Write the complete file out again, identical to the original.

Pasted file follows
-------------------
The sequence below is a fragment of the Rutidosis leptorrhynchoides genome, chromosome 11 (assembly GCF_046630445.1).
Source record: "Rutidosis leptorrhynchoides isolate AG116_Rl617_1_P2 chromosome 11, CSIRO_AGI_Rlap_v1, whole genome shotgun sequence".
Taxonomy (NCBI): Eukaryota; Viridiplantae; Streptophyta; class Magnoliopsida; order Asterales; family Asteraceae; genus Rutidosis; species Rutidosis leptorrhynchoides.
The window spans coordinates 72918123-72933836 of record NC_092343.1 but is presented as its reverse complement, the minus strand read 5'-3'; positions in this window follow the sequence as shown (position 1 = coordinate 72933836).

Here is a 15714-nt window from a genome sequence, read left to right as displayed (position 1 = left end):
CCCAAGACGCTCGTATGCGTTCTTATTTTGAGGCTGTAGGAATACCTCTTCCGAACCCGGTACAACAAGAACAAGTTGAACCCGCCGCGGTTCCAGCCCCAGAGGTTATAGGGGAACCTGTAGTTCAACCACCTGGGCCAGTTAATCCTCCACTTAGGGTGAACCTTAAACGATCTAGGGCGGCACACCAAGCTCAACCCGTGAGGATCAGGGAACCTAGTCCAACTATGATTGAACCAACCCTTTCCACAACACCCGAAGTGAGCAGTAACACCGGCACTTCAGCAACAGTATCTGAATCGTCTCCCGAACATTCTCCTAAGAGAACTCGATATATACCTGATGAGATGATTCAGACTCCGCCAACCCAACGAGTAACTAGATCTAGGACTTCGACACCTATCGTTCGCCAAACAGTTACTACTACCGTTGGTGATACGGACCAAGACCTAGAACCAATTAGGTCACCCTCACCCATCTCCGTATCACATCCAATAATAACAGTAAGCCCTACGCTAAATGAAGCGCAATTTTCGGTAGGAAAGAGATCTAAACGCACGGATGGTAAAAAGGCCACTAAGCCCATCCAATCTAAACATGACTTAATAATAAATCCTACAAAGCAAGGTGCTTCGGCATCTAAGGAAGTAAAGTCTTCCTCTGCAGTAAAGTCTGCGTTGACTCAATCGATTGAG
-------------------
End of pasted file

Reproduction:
The sequence below is a fragment of the Rutidosis leptorrhynchoides genome, chromosome 11 (assembly GCF_046630445.1).
Source record: "Rutidosis leptorrhynchoides isolate AG116_Rl617_1_P2 chromosome 11, CSIRO_AGI_Rlap_v1, whole genome shotgun sequence".
Taxonomy (NCBI): Eukaryota; Viridiplantae; Streptophyta; class Magnoliopsida; order Asterales; family Asteraceae; genus Rutidosis; species Rutidosis leptorrhynchoides.
The window spans coordinates 72918123-72933836 of record NC_092343.1 but is presented as its reverse complement, the minus strand read 5'-3'; positions in this window follow the sequence as shown (position 1 = coordinate 72933836).

Here is a 15714-nt window from a genome sequence, read left to right as displayed (position 1 = left end):
CCCAAGACGCTCGTATGCGTTCTTATTTTGAGGCTGTAGGAATACCTCTTCCGAACCCGGTACAACAAGAACAAGTTGAACCCGCCGCGGTTCCAGCCCCAGAGGTTATAGGGGAACCTGTAGTTCAACCACCTGGGCCAGTTAATCCTCCACTTAGGGTGAACCTTAAACGATCTAGGGCGGCACACCAAGCTCAACCCGTGAGGATCAGGGAACCTAGTCCAACTATGATTGAACCAACCCTTTCCACAACACCCGAAGTGAGCAGTAACACCGGCACTTCAGCAACAGTATCTGAATCGTCTCCCGAACATTCTCCTAAGAGAACTCGATATATACCTGATGAGATGATTCAGACTCCGCCAACCCAACGAGTAACTAGATCTAGGACTTCGACACCTATCGTTCGCCAAACAGTTACTACTACCGTTGGTGATACGGACCAAGACCTAGAACCAATTAGGTCACCCTCACCCATCTCCGTATCACATCCAATAATAACAGTAAGCCCTACGCTAAATGAAGCGCAATTTTCGGTAGGAAAGAGATCTAAACGCACGGATGGTAAAAAGGCCACTAAGCCCATCCAATCTAAACATGACTTAATAATAAATCCTACAAAGCAAGGTGCTTCGGCATCTAAGGAAGTAAAGTCTTCCTCTGCAGTAAAGTCTGCGTTGACTCAATCGATTGAG